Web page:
NL Recommends: Why Bhagat Singh wanted Indian youth to become Marxist
NL Recommendation

NL Recommends: Why Bhagat Singh wanted Indian youth to become Marxist

What you should read, watch and listen to this weekend.

By NL Team

Published on :

Pavagada’s social hierarchies of sorrow Pari

In the decade until 2018, at least 69 manual scavengers did in Karnataka, the majority of them while cleaning septic tanks. This is the story of some such workers in a rural town, who were made to do illegal and dehumanising work, and not even paid.

– Anusuya Som

To Young Political Workers Bhagat Singh

The freedom fighter’s letter was written in 1931, amidst concerns about the Congress seeking a compromise with the British Raj. In it, he outlines when a compromise is permissible and when it isn’t. He advises the working class youth of the country in particular to adopt Marxism as their ideology, work among the people, organise workers and peasants, and form a communist party.

After Bhagat Singh’s execution, the letter was published in a mutilated form; all references to Soviet Union, Marx, Lenin, communist party were deleted. It was only published in full by the colonial government in a secret report in 1936.

– Sakshi Rakshale

The Forgotten Army Amazon Prime

This film, directed by Kabir Khan, is a historical tale that needed telling. It is about the Azad Hind Fauj, which was launched by Subhas Chandra Bose to overthrow the British Raj. It is an aspect of India’s freedom struggle that is often ignored, so due credit to Kabir Singh for bringing it to the big screen.

– Ivneet Kaur

The Open-Office Trap New Yorker

Maria Konnikova explains how the open office was evolved after cubicles came to be regarded as inhuman for treating people as machines. And how, far from being a better alternative, it’s inducing stress by making employees multitask unrealistically. The open office also reduces the attention span.

– Veena Nair

Inside Edge Amazon Prime

It's a fictionalised take on the Indian Premier League and follows all major controversies that have dogged the league over the years, including match fixing. The first season came out in 2017 and the second one in December 2019. The first season was better to watch, though. Nevertheless, the series, with 20 episodes in total so far, can be a fun weekend watch.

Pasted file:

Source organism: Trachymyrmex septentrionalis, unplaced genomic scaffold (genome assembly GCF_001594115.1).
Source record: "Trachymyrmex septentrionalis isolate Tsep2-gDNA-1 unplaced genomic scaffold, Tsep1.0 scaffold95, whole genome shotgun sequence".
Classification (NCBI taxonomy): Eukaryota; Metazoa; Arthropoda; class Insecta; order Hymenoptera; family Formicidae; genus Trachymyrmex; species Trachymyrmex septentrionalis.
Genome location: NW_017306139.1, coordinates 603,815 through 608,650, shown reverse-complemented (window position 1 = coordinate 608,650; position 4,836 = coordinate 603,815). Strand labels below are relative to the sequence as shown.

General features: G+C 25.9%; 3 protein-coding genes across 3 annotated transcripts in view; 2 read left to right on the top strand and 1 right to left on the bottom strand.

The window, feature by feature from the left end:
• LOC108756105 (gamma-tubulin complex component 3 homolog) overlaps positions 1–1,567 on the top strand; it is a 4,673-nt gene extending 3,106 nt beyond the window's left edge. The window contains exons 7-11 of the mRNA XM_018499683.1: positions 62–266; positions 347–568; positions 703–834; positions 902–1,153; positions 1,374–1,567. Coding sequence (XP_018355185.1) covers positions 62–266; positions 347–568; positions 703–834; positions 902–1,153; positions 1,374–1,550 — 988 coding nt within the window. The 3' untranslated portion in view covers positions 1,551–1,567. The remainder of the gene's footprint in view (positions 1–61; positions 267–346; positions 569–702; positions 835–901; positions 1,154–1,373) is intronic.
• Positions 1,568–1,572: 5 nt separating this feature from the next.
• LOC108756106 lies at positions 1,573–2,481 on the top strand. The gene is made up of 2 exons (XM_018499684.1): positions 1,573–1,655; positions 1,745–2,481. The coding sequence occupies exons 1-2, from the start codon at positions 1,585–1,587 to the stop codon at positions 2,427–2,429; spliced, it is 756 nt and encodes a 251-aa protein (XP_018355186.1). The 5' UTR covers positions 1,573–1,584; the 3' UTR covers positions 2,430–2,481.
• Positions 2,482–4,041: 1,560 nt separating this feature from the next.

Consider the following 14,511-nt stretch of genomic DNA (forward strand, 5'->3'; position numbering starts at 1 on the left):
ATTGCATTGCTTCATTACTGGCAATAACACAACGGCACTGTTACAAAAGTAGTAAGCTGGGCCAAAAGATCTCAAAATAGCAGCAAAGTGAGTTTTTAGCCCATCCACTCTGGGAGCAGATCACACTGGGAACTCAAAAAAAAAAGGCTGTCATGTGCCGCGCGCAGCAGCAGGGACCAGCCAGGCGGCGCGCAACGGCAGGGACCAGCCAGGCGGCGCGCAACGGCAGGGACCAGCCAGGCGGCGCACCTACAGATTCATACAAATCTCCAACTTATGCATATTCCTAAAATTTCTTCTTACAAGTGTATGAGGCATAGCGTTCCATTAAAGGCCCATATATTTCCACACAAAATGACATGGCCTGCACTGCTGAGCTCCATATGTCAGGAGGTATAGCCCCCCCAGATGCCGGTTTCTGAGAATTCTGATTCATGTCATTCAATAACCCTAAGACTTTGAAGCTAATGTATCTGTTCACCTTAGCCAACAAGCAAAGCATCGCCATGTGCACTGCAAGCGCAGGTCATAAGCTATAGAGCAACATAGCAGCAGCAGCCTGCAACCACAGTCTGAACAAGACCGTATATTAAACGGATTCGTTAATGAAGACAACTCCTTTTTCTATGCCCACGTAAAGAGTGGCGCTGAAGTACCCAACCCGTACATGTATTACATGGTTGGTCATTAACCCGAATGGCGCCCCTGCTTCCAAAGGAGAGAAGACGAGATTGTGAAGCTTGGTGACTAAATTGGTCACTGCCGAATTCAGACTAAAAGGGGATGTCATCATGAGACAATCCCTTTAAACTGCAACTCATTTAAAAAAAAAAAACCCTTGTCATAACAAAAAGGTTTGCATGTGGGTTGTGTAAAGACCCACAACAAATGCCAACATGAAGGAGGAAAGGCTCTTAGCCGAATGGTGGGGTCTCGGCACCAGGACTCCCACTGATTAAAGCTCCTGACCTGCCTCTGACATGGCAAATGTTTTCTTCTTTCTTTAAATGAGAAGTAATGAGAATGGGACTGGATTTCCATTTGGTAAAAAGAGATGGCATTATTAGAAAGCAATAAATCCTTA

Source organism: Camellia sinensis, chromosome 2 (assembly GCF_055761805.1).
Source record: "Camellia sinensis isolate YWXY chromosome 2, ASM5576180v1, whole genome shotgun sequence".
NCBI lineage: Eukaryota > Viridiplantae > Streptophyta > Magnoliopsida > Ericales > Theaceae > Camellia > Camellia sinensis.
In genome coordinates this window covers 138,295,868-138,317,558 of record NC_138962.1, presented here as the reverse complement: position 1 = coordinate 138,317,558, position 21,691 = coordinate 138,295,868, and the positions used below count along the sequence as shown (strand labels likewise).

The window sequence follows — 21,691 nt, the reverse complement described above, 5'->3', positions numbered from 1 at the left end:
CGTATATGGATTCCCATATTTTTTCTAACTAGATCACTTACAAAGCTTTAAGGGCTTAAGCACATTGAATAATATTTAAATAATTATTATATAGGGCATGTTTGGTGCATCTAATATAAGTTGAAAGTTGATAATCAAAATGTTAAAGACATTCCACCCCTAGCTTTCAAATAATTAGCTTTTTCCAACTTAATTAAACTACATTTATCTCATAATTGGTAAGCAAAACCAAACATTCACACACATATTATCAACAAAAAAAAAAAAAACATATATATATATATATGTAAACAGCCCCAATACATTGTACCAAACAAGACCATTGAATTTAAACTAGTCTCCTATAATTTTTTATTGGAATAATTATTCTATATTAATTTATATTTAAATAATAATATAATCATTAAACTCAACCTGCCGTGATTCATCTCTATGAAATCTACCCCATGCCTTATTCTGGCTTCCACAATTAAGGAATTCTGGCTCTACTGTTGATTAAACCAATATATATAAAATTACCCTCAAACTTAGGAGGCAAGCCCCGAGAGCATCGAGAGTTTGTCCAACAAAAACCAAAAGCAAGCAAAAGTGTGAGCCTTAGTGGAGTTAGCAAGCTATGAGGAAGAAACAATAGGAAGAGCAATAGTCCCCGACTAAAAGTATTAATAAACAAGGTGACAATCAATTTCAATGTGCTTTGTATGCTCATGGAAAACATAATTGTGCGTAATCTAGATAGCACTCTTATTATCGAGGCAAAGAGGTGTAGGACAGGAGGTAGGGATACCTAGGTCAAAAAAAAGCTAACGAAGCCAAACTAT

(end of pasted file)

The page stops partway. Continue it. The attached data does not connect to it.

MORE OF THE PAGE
– Ayan Sharma

The Vegetarian Han Kang

The book won the Man Booker International Prize in 2016. It narrates the story of the South Korean society where patriarchy and expectation of loyalty to routine are the norm. This leads to an ugly expression of suppressed desires, causing a complete breakdown of the societal and familial structures. It questions the relationship between sexuality and madness; art and the human subject; and perception and fluidity.

The book deconstructs institutions and puts forward some disturbing yet important questions.

– Chahak Gupta

1619 The New York Times

In August 1619, more than 400 years ago, a ship carrying more than 20 enslaved Africans arrived in Virginia. With this, 250 years of slavery followed. This podcast, broken into five episodes, looks at the brutality of capitalism by tracing it back to the plantations, the story of black land ownership, the civil rights movement, and so much more. It's an extremely compelling, impactful and moving listen.

My favourite episode is "The Birth of American Music". From Toto and Supertramp, Steely Dan and Kenny Loggins, David Bowie and Amy Winehouse: you don't realise how much black history courses through music.

– Jayashree Arunachalam

The Photographer of Mauthausen Netflix

The film tells the history of the photographer Francisco Boix during his life in the Mauthausen-Gusen concentration camp complex. Based on real events, the photographer tries to save evidence of the horrors committed inside the walls of a Nazi concentration camp.

– Atul Chaurasia

Delhi Crime Netflix

Since the execution of the convicts in the Nirbhaya gangrape and murder case has been postponed (again), watch this 7 episode series based on the case. The series follows the story in the aftermath of the gang rape, where Deputy Commissioner of Police (DCP) Vartika Chaturvedi is tasked to find the culprits responsible for the assaults and death of the victim.

- Anukriti Malik

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